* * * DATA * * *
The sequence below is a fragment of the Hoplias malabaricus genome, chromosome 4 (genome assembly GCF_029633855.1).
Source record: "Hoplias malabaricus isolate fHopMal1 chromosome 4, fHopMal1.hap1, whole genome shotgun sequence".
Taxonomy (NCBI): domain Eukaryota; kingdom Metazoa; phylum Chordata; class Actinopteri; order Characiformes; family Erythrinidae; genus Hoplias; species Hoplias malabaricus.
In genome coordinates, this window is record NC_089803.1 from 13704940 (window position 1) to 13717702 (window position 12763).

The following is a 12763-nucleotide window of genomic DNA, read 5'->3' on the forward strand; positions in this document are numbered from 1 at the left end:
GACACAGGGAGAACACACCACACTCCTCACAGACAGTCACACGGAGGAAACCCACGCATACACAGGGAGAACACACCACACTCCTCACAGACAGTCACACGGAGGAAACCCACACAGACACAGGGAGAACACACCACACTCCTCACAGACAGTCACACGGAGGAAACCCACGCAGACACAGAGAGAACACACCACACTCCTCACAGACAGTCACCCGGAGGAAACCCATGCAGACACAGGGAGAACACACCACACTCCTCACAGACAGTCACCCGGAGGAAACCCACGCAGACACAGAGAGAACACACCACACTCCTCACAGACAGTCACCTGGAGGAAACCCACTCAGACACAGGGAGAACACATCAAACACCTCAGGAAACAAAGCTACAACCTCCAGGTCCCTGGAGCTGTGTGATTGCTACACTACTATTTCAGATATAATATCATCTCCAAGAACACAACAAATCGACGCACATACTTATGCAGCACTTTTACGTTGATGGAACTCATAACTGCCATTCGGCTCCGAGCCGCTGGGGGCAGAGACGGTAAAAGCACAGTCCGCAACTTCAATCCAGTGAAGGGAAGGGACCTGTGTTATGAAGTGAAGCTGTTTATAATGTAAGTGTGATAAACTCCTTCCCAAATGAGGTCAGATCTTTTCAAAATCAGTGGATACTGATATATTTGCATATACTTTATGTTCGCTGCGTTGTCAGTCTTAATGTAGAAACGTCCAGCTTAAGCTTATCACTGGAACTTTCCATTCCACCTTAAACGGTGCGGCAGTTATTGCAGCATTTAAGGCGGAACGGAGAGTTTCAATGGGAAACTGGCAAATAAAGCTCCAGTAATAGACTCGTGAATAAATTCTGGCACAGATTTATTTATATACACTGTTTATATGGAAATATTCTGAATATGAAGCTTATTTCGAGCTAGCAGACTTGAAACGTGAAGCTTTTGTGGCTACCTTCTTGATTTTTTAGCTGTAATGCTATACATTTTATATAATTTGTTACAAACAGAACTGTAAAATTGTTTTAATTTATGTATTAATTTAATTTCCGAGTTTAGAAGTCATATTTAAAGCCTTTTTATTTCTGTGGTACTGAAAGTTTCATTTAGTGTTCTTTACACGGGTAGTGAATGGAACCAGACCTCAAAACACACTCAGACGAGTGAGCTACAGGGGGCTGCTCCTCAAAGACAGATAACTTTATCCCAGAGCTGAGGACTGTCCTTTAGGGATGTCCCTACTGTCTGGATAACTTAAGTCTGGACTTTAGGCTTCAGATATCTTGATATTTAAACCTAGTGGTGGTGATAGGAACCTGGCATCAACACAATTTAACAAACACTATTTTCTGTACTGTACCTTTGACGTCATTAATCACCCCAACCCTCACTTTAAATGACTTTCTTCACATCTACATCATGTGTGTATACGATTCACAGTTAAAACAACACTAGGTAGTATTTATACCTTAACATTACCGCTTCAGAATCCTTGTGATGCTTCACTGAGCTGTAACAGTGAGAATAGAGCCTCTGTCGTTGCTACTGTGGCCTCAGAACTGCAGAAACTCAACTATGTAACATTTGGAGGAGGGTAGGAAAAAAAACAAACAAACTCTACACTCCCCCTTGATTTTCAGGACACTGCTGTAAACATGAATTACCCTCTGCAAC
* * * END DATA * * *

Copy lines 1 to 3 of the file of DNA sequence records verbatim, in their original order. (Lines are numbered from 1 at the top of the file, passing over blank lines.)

The sequence below is a fragment of the Hoplias malabaricus genome, chromosome 4 (genome assembly GCF_029633855.1).
Source record: "Hoplias malabaricus isolate fHopMal1 chromosome 4, fHopMal1.hap1, whole genome shotgun sequence".
Taxonomy (NCBI): domain Eukaryota; kingdom Metazoa; phylum Chordata; class Actinopteri; order Characiformes; family Erythrinidae; genus Hoplias; species Hoplias malabaricus.